6. “The Birds” (1963)
“The Birds” is an amazing home invasion thriller more than an average horror movie that greatly influenced every zombie or home invasion film that would come later. The birds, which have begun attacking humans for no reason and seem to have a particular bone to peck with a socialite (Tippi Hedren) who was recently in court for her racy behavior, swarm the house that holds her inside. They peck through the walls, their beaks poking through like a Whack-a-Mole game. Her love interest (Robert Taylor) has to board the doors and nail furniture in front of weak spots. And then the heroine goes upstairs. KABOOM!
7. “The Haunting” (1963)
There’s a spooky mansion with handed down tales of hauntings, death and insanity. Someone’s about to inherit the house, though, so they pay to send researchers of the paranormal to stay in the house and provide him explanations for the haunting. Is the house on the hill actually haunted? Or does being told that it’s haunted play tricks on everyone inside? Some retain skepticism. Others go mad. It seems that if the house wants anything, it’s both of these responses, because both skepticism and belief will continue to send people there for answers.
8. “Blood and Black Lace” (1964)
Mario Bava changed horror forever with “Blood and Black Lace”. Already a horror maestro, Bava kicked off the giallo genre (Italian blood-letters) with highly stylized and gruesome kills, interesting point of view shots that withheld the killer’s identity while also gave up close vantage points for slicing and strangling, and set colors that were as bright as the fake red blood that gushed from wounds.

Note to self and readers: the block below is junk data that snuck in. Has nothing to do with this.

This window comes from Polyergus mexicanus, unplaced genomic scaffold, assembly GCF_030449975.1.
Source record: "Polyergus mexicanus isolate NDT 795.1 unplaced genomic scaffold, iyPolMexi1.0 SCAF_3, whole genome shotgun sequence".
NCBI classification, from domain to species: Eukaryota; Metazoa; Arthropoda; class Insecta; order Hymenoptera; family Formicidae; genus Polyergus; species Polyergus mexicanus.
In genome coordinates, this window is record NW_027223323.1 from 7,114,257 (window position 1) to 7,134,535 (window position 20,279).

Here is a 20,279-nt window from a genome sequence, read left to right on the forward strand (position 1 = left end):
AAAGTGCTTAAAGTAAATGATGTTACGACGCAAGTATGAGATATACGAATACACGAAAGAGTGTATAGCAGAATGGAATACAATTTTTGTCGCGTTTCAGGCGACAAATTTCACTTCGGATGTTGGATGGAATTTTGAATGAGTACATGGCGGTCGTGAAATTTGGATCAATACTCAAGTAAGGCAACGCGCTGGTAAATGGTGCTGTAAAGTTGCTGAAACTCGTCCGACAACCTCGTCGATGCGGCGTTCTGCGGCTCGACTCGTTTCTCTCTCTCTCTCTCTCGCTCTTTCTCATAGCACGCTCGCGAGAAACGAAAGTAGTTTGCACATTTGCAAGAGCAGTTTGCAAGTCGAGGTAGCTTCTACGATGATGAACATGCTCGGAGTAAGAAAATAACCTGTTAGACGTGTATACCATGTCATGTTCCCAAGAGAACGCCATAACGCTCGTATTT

9. “Hush..Hush, Sweet Charlotte” (1964)
Ah! The mother of all cleaver murders. Family, bloodshed and so much more waits for the viewers in this deliciously campy scare-fest.
10. “Repulsion” (1965)
Roman Polanski’s first English-language film follows a fractured woman who fears penetration from every man she encounters. It’s also a film that breaks into new fractures due to the grotesque and crooked turns in Polanski’s personal life that came later (the brainwashed cult murder of his wife and child, and his drugged rape of a teenager). There’s a sense in “Repulsion” that no one has control of his or her mind. Certainly Carole (Catherine Deneuve) has no control over her fear of sex (with small hints of previous abuse). She has nightmares of hands breaking through the wall and groping her and thinks of men cornering her and raping her. She’s paralyzed and near mute by these visions.
11. “Kuroneko” (1968)
“Kuroneko” (Black Cat) gets the honor to represent Japan’s rise into horror movie-making of the 60s. It is poetic, visionary, haunting and moralistic, but it also features more real horror than any other movie before it.
12. “Night of the Living Dead” (1968)
The zombies in George A. Romero’s “Night of the Living Dead” are called “ghouls” but nonetheless this is the film that created the movie zombie as we know them: blank, thoughtless creatures who lumber around with vacant stares and barely retain any resembling sense of their humanity. For this reason, the thrill of the movie zombie has generally been in seeing how our heroes with brains dispatch them with great efficiency and cruelty. They’re no longer human, after all.
So, what do you think of the list?
Sound off with your personal favorites in the comments below!